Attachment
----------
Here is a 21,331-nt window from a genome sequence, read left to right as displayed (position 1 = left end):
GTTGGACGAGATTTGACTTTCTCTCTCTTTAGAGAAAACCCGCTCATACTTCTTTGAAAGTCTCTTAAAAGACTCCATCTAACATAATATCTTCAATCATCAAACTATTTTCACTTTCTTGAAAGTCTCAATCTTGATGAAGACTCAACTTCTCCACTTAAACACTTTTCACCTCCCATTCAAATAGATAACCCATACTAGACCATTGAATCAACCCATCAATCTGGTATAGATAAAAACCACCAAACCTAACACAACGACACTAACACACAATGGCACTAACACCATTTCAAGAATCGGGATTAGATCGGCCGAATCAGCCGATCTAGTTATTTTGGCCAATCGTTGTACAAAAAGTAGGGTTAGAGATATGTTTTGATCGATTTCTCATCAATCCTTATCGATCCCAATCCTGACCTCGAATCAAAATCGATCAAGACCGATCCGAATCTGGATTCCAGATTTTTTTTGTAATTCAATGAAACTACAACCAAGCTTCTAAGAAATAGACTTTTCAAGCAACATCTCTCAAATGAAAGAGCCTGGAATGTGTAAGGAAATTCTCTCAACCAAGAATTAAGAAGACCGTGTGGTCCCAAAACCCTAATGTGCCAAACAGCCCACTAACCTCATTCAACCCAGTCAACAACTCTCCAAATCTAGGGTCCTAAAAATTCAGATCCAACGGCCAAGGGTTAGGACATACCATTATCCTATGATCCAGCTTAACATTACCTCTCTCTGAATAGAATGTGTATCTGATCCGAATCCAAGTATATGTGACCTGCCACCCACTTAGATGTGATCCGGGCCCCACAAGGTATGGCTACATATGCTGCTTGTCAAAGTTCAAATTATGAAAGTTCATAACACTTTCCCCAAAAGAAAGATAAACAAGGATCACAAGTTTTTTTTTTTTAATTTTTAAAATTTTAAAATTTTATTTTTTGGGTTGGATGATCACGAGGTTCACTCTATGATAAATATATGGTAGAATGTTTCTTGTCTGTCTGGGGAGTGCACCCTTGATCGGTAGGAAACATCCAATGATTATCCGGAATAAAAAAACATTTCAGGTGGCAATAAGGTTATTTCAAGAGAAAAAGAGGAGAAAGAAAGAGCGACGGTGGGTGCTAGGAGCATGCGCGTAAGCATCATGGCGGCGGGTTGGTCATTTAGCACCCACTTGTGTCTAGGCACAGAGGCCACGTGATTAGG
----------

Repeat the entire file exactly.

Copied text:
Here is a 21,331-nt window from a genome sequence, read left to right as displayed (position 1 = left end):
GTTGGACGAGATTTGACTTTCTCTCTCTTTAGAGAAAACCCGCTCATACTTCTTTGAAAGTCTCTTAAAAGACTCCATCTAACATAATATCTTCAATCATCAAACTATTTTCACTTTCTTGAAAGTCTCAATCTTGATGAAGACTCAACTTCTCCACTTAAACACTTTTCACCTCCCATTCAAATAGATAACCCATACTAGACCATTGAATCAACCCATCAATCTGGTATAGATAAAAACCACCAAACCTAACACAACGACACTAACACACAATGGCACTAACACCATTTCAAGAATCGGGATTAGATCGGCCGAATCAGCCGATCTAGTTATTTTGGCCAATCGTTGTACAAAAAGTAGGGTTAGAGATATGTTTTGATCGATTTCTCATCAATCCTTATCGATCCCAATCCTGACCTCGAATCAAAATCGATCAAGACCGATCCGAATCTGGATTCCAGATTTTTTTTGTAATTCAATGAAACTACAACCAAGCTTCTAAGAAATAGACTTTTCAAGCAACATCTCTCAAATGAAAGAGCCTGGAATGTGTAAGGAAATTCTCTCAACCAAGAATTAAGAAGACCGTGTGGTCCCAAAACCCTAATGTGCCAAACAGCCCACTAACCTCATTCAACCCAGTCAACAACTCTCCAAATCTAGGGTCCTAAAAATTCAGATCCAACGGCCAAGGGTTAGGACATACCATTATCCTATGATCCAGCTTAACATTACCTCTCTCTGAATAGAATGTGTATCTGATCCGAATCCAAGTATATGTGACCTGCCACCCACTTAGATGTGATCCGGGCCCCACAAGGTATGGCTACATATGCTGCTTGTCAAAGTTCAAATTATGAAAGTTCATAACACTTTCCCCAAAAGAAAGATAAACAAGGATCACAAGTTTTTTTTTTTTAATTTTTAAAATTTTAAAATTTTATTTTTTGGGTTGGATGATCACGAGGTTCACTCTATGATAAATATATGGTAGAATGTTTCTTGTCTGTCTGGGGAGTGCACCCTTGATCGGTAGGAAACATCCAATGATTATCCGGAATAAAAAAACATTTCAGGTGGCAATAAGGTTATTTCAAGAGAAAAAGAGGAGAAAGAAAGAGCGACGGTGGGTGCTAGGAGCATGCGCGTAAGCATCATGGCGGCGGGTTGGTCATTTAGCACCCACTTGTGTCTAGGCACAGAGGCCACGTGATTAGG